“You can never get that adrenaline rush back, whatever you do, it’s just impossible to get. I don’t miss people telling me where to be, what to eat and what time to go to bed. I just miss that 90 minutes, you can’t get that buzz back.

“I still live in Newcastle and I still get out and about and have that interaction with the fans but you can never get that football back unfortunately.

“I had great times as all clubs, I left home at 15 to go to Southampton and I had a great time down there. I was young – it was hard leaving home at that age, I just left school and went down and lived in digs and it was tough because it wasn’t as if it was just ten miles down the road, it was 350 miles away, so I couldn’t come home every weekend or anything like that.

“I learned to grow up and fend for myself and that was one of the best decisions that I made. With Blackburn then we won the league and then coming home to Newcastle as the world’s most expensive player...I was a very lucky lad.”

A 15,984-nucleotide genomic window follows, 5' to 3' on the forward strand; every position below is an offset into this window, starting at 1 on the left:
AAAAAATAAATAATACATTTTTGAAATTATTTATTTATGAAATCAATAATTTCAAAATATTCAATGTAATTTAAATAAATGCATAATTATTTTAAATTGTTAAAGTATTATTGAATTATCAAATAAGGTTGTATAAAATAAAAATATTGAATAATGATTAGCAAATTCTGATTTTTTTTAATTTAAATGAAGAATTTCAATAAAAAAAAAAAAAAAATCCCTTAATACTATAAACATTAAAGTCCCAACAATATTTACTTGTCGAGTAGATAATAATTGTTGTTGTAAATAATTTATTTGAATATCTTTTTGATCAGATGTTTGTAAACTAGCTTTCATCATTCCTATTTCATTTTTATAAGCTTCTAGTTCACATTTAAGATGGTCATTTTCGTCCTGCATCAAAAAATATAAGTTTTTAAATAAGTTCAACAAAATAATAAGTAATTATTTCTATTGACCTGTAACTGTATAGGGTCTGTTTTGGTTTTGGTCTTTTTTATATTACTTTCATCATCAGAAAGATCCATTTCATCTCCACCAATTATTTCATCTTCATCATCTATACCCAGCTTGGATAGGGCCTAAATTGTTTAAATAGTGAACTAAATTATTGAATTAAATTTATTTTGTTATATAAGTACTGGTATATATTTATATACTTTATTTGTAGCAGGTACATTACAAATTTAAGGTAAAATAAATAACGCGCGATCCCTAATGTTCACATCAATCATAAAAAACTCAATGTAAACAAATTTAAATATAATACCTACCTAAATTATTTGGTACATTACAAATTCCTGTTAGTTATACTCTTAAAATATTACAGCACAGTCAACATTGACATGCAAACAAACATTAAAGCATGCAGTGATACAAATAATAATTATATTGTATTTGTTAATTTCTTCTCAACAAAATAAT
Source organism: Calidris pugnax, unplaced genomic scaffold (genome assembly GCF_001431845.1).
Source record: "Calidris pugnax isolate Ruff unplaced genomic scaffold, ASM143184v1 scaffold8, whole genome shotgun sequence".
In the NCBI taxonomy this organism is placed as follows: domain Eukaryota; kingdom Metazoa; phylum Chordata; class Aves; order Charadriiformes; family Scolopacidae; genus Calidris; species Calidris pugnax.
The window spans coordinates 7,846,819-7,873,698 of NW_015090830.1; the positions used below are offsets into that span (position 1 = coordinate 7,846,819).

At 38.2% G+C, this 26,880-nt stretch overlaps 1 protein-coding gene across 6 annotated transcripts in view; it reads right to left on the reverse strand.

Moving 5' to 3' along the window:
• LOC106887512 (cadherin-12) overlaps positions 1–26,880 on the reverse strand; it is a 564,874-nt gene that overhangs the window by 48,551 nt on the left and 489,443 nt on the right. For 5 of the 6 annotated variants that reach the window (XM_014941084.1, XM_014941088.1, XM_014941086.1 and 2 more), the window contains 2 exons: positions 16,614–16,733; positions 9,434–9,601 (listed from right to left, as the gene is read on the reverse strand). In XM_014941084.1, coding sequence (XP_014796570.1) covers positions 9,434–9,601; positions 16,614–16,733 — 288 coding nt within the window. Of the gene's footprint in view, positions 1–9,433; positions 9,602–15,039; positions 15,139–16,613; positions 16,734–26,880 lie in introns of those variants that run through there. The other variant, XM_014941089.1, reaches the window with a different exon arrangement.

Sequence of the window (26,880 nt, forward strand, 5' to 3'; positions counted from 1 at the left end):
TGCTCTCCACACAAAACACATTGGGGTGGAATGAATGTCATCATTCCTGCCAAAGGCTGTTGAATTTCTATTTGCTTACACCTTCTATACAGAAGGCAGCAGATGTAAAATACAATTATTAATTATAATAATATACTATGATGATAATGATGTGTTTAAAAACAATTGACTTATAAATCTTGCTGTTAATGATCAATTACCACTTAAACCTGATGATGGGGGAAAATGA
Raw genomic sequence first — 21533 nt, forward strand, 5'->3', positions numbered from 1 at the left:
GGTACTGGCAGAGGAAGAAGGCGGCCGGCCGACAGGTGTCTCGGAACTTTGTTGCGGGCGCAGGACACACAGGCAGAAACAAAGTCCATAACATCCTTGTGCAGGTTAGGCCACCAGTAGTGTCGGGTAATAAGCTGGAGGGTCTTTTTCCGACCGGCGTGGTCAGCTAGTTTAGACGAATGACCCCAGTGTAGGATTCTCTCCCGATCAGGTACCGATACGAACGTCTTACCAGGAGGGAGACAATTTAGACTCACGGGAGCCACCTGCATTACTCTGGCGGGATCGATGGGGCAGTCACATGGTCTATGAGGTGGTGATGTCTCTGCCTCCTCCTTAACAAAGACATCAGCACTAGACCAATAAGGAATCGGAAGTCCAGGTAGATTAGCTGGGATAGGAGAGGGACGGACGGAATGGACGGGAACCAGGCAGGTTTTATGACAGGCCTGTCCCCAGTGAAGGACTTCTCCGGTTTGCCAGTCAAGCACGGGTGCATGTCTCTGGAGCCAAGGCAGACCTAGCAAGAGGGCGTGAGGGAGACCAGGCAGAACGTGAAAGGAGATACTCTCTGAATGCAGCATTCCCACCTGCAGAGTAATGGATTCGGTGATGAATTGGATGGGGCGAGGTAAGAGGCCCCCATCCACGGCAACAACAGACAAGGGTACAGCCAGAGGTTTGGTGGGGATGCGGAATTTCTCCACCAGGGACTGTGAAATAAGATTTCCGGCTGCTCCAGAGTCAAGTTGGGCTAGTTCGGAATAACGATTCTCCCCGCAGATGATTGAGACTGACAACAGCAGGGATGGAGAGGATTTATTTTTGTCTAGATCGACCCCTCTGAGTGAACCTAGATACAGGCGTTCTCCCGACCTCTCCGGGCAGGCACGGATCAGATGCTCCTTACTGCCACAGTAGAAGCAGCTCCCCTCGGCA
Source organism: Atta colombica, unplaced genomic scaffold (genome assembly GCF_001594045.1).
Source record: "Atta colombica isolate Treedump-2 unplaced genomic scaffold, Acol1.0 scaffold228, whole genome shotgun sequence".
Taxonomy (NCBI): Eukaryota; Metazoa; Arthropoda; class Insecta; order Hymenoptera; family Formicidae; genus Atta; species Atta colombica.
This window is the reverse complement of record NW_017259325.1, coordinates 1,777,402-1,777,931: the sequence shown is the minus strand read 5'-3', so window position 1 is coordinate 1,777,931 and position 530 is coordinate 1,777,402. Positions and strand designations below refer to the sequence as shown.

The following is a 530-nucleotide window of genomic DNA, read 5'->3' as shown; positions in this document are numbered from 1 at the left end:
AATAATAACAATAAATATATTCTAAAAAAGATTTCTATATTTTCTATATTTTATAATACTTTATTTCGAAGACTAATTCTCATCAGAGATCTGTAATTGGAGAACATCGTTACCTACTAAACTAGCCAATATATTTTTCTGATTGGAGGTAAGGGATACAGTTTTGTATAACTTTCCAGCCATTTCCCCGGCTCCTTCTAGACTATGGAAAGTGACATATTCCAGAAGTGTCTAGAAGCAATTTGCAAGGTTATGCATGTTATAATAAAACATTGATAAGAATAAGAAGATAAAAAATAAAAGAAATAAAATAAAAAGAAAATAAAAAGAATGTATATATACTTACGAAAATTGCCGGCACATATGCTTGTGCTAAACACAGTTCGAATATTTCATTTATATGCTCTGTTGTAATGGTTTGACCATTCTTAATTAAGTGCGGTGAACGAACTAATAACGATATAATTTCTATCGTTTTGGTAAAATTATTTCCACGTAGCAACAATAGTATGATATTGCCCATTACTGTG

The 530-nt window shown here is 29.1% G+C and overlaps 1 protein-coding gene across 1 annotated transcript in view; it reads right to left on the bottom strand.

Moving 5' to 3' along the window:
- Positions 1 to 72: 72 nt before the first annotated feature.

As for that goalscoring record - Shearer scored 260 goals in 434 appearances - does he reckon anyone can ever beat it?

“No!”

Laughing he continues: “I wouldn’t be annoyed if someone beat it, though. I don’t think Rooney will break it, he’s over 70 goals behind and he’s 31 now. Maybe Harry Kane could if he hangs around in the Premier League and stays away from injuries, then he could do it but it’s a big ‘if’ I think. You never know!”

Shearer was in Cork to promote Speedflex. Speaking about the results-driven, circuit-based training concept, he said: “Friends of mine brought it back from America. It’s very low impact, high intensity so there’s no stiffness or pain afterwards. If you went to gym and started lifting weights you’d be in pain the following day. It’s quick and you burn calories very quickly and it’s great, it works.

“I met a 77 year old lady three weeks ago who had tried everything and she said she was going to continue to do Speedflex because she loved it so whether you’re 21 or 77 or 46 like I am, you can do it. It works.”

A fourth National Cup in-a-row for Glanmire answers any questions of this side that were ever asked. They must surely be viewed now as the greatest women’s club basketball team of all time.